The Media Rights Agenda (MRA) has condemned the recent arrest of Nigerians by Nigeria Police Force as it accused the police of allowing the politicians to use it for oppressing and victimizing Nigerians.

MRA said this in reaction to the charge of terrorism against Agba Jalingo, Publisher of Cross River Watch, by the police for publishing an article against the Governor ben Ayade.

Jalingo, in the article, exposed how Ayade approved and diverted N500 million meant for Cross River Micro Finance Bank.

The police had arrested Jalingo in Lagos and moved him to Cross River where he has been in detention since August 22.

Condemning the police, MRA’s Programme Director, Mr. Ayode Longe, said, “It is rather unfortunate that in the face of such massive and widespread insecurity of lives and property in Nigeria, rather than gear up to perform its primary duty of ensuring the security of the people, the police have chosen to make itself a willing tool of oppression in the hands of politicians against innocent citizens that it has failed to protect and who are victims of the bad governance of the same politicians.”

He added that detention of Jalingo on order of Ayade is a clear violation of the right to freedom of expression guaranteed by the Nigerian Constitution as well as regional and international human rights instruments to which Nigeria is a signatory.

Longe noted that having held Jalingo without charge for over a week in violation of the constitution, the police decided to charge him with “acts of treason, treasonable felony and threatening through various publications on crossriverwatch.com and social media, using malicious publications, instigating the people of Nigeria to stage protest for the removal of the Governor of Cross River State of Nigeria from office without due process of law” under Section 41 of the Criminal Code Act.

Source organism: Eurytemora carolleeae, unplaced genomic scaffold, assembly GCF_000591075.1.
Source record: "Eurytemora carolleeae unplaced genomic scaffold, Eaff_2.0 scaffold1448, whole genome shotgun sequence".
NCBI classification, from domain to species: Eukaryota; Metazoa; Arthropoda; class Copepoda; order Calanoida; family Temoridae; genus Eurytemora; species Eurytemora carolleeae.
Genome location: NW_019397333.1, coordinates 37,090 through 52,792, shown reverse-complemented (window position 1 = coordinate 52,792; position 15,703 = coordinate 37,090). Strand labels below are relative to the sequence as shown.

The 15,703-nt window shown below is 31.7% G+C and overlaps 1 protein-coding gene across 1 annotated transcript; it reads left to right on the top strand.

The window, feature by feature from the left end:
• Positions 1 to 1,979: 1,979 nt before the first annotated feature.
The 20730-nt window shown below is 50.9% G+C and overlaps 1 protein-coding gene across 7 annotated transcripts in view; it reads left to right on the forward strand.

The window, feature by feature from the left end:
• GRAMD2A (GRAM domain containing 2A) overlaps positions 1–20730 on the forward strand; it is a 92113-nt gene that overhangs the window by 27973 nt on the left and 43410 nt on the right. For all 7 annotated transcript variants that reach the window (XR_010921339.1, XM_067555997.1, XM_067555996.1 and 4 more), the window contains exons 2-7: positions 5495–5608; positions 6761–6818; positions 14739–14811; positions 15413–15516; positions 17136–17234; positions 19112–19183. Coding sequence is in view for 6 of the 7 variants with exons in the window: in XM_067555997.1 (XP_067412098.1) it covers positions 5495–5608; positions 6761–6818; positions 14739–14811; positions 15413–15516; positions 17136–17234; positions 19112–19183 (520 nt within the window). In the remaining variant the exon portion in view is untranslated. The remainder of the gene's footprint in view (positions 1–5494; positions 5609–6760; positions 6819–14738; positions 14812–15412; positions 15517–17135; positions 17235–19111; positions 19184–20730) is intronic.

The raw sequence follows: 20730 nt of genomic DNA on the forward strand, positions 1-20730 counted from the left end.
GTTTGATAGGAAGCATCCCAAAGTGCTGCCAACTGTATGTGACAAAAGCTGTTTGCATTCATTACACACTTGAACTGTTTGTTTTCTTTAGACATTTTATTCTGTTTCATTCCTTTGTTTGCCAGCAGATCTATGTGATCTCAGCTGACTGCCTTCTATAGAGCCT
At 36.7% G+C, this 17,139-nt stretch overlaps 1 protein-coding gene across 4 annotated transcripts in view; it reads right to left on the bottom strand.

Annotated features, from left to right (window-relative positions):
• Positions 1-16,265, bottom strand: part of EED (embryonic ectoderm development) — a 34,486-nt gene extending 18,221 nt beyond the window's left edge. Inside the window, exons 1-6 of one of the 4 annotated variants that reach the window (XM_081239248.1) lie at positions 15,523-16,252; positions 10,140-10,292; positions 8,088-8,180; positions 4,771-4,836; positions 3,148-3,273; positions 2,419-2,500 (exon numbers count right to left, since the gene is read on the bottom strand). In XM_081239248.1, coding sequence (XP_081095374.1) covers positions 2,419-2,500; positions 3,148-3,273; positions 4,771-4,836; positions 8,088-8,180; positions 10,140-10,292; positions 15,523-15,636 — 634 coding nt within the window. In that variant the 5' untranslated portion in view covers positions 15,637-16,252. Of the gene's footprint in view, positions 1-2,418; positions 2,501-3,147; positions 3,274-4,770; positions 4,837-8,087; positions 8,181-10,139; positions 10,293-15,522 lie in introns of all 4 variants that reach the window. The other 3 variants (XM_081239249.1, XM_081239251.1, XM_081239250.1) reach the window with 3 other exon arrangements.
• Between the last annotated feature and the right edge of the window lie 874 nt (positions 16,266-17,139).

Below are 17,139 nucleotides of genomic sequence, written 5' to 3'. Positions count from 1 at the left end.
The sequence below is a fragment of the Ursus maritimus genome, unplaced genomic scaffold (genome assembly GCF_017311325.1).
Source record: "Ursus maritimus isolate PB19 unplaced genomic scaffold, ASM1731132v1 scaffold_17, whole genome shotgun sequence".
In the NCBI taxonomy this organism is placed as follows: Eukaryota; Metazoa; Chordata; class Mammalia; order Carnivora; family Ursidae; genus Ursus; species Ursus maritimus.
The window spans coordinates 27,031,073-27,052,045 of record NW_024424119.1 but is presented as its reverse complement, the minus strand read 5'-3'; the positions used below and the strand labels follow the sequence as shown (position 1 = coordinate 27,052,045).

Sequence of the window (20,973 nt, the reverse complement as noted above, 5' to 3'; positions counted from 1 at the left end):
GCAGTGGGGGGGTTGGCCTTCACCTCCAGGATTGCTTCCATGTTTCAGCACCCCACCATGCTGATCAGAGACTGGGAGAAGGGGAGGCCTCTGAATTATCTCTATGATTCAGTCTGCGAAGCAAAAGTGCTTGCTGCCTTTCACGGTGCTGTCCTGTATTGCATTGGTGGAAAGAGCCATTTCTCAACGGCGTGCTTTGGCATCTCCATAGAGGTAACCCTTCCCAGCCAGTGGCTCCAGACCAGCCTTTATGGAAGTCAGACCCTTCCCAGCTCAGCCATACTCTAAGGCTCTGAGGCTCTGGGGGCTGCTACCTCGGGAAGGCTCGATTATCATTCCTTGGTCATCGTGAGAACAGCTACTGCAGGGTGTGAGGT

He said: “These charges make a mockery of our legal system. They amount to a shameful and ridiculous trivialization of our criminal laws. They have the effect of undermining the integrity of the Nigeria Police Force and will ultimately result in robbing the State of the ability of using these legal provisions in deserving cases as both the State and the laws would have lost credibility in the eyes of the people.”

Longe argued that if anyone is on the wrong path at all, it is not Jalingo but Governor Ayade and the police in Cross Rivers State who are violating an injunction long established by the Court of Appeal in Nwankwo v. The State (1985) NCLR 247, where the Court held that any public officer who feels defamed by any publication should sue for libel, as it is illegal to use the machinery of the State to harass political opponents.

According to him, the mere fact that Ayade considers an expression of opinion insulting to him or even damaging to his reputation, cannot justify abusing his powers and misusing the police and criminal law for his personal aggrandizement.

Longe, therefore, called on the inspector-general of police to prevail on the commissioner of police in Cross River State to withdraw the unjustifiable criminal charges against Jalingo and ensure his immediate and unconditional release.

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